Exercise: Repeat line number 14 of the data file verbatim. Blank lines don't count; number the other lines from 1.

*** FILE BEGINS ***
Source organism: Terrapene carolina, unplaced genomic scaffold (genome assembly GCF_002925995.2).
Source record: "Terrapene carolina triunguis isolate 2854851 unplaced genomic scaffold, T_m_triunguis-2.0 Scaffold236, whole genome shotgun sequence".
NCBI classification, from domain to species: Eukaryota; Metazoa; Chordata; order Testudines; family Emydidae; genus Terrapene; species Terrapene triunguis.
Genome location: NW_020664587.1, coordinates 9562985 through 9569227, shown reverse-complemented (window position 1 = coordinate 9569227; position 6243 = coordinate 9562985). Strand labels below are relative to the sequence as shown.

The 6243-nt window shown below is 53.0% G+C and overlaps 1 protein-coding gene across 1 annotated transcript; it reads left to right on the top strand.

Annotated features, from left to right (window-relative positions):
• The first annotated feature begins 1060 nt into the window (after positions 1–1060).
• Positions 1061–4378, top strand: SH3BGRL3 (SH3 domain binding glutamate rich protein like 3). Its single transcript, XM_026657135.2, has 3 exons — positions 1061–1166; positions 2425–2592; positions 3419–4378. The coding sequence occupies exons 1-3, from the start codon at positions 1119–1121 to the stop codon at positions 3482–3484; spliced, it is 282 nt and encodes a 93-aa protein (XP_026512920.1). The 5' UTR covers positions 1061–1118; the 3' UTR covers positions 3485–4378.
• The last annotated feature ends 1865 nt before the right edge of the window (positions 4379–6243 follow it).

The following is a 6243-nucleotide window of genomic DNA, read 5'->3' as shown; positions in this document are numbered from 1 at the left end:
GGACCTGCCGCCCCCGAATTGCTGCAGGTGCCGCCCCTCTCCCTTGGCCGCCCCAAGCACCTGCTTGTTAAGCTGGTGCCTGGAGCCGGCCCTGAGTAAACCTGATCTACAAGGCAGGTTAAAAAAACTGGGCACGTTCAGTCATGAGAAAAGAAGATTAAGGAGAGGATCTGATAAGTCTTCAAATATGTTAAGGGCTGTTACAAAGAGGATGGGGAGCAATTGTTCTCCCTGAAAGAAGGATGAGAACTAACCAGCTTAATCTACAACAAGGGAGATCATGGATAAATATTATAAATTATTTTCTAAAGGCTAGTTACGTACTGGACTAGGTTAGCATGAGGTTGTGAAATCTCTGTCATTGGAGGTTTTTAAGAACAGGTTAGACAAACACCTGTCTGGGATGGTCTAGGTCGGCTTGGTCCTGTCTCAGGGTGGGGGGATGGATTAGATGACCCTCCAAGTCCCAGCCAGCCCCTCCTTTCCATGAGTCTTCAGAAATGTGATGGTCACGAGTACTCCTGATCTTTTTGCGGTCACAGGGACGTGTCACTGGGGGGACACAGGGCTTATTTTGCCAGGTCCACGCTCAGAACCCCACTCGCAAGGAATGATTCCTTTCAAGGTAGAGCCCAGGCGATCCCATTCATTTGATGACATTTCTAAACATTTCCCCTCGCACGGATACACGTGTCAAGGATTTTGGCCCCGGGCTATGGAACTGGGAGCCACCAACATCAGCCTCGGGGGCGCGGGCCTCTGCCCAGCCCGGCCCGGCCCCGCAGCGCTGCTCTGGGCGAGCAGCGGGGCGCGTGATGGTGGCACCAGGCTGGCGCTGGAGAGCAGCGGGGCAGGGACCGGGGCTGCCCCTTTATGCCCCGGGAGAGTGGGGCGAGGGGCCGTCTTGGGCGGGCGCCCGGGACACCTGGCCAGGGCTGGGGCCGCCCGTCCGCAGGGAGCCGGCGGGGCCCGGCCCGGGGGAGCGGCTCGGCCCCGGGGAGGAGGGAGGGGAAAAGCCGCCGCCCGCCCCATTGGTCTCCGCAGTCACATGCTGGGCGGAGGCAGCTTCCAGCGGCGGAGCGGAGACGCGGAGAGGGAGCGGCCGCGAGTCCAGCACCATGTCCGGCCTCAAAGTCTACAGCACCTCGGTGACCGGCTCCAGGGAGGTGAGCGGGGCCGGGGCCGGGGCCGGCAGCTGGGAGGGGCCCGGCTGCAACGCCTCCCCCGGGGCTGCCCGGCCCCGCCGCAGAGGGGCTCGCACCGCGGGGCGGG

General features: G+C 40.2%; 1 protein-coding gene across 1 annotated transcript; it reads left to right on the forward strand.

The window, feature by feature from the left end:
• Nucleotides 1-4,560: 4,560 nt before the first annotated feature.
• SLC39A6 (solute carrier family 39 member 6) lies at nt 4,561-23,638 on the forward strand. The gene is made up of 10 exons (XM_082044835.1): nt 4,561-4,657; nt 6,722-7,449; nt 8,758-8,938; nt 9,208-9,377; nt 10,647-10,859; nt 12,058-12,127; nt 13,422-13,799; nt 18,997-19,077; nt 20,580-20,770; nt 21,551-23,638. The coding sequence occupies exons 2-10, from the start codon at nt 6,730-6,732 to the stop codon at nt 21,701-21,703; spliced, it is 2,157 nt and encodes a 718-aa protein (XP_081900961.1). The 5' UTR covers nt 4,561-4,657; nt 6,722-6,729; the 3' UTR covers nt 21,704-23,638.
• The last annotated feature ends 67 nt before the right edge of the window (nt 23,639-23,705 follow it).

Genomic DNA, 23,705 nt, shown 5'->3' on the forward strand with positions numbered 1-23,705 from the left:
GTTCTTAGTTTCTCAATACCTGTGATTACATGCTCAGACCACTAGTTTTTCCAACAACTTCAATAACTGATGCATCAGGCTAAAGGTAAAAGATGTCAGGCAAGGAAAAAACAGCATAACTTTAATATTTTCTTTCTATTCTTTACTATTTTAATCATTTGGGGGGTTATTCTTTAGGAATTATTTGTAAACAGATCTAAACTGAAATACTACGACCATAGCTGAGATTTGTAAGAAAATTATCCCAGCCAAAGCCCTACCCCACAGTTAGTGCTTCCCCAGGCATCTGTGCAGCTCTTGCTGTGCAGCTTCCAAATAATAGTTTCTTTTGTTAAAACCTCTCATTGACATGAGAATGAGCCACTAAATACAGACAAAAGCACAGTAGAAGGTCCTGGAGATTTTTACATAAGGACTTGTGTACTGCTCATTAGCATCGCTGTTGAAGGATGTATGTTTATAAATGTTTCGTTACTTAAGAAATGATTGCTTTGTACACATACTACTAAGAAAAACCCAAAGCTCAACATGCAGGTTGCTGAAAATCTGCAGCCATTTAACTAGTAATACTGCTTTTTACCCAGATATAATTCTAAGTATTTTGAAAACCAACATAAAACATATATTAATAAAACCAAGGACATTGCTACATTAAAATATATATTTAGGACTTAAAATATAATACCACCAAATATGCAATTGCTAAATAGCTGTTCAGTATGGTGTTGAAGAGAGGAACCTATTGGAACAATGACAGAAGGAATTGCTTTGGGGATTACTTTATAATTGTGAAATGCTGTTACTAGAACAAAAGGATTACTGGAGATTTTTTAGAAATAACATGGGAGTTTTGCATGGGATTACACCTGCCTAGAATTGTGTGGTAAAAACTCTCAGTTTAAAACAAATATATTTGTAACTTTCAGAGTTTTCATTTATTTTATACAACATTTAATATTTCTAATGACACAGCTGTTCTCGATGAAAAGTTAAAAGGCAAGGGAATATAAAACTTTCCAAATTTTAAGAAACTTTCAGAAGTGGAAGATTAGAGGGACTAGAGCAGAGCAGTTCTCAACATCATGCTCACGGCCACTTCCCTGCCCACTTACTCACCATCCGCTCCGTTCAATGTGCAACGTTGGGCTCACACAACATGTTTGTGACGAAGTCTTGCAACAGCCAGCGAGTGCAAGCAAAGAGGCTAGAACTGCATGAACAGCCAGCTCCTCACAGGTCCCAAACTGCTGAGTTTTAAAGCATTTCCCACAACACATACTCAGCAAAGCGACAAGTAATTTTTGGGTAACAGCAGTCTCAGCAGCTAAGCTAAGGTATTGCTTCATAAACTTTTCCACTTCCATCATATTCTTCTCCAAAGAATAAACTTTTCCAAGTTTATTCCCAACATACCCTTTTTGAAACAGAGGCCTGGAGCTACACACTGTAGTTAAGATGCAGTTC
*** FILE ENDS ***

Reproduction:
• Nucleotides 1-4,560: 4,560 nt before the first annotated feature.